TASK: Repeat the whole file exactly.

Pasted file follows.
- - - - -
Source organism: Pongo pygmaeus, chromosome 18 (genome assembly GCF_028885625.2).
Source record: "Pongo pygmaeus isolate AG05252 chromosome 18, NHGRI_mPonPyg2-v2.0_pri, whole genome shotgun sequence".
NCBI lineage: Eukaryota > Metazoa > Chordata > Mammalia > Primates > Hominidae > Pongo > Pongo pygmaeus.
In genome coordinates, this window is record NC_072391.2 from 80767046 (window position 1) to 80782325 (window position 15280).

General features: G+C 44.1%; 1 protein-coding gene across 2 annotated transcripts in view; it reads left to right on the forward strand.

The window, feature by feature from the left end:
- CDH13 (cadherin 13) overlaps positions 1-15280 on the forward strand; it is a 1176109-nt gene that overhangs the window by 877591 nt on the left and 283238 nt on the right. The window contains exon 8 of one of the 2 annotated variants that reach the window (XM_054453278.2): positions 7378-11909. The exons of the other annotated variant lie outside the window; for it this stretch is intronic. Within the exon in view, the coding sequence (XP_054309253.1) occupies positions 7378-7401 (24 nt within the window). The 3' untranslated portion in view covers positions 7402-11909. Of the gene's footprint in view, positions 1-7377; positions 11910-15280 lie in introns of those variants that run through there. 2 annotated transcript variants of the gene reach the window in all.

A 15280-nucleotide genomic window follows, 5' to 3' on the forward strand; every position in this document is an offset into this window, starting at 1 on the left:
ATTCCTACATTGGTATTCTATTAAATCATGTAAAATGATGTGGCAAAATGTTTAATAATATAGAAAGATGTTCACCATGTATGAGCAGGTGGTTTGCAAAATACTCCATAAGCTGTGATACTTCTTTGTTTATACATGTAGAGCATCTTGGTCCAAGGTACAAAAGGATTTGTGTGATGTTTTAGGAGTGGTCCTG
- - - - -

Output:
Source organism: Pongo pygmaeus, chromosome 18 (genome assembly GCF_028885625.2).
Source record: "Pongo pygmaeus isolate AG05252 chromosome 18, NHGRI_mPonPyg2-v2.0_pri, whole genome shotgun sequence".
NCBI lineage: Eukaryota > Metazoa > Chordata > Mammalia > Primates > Hominidae > Pongo > Pongo pygmaeus.
In genome coordinates, this window is record NC_072391.2 from 80767046 (window position 1) to 80782325 (window position 15280).

General features: G+C 44.1%; 1 protein-coding gene across 2 annotated transcripts in view; it reads left to right on the forward strand.

The window, feature by feature from the left end:
- CDH13 (cadherin 13) overlaps positions 1-15280 on the forward strand; it is a 1176109-nt gene that overhangs the window by 877591 nt on the left and 283238 nt on the right. The window contains exon 8 of one of the 2 annotated variants that reach the window (XM_054453278.2): positions 7378-11909. The exons of the other annotated variant lie outside the window; for it this stretch is intronic. Within the exon in view, the coding sequence (XP_054309253.1) occupies positions 7378-7401 (24 nt within the window). The 3' untranslated portion in view covers positions 7402-11909. Of the gene's footprint in view, positions 1-7377; positions 11910-15280 lie in introns of those variants that run through there. 2 annotated transcript variants of the gene reach the window in all.

A 15280-nucleotide genomic window follows, 5' to 3' on the forward strand; every position in this document is an offset into this window, starting at 1 on the left:
ATTCCTACATTGGTATTCTATTAAATCATGTAAAATGATGTGGCAAAATGTTTAATAATATAGAAAGATGTTCACCATGTATGAGCAGGTGGTTTGCAAAATACTCCATAAGCTGTGATACTTCTTTGTTTATACATGTAGAGCATCTTGGTCCAAGGTACAAAAGGATTTGTGTGATGTTTTAGGAGTGGTCCTG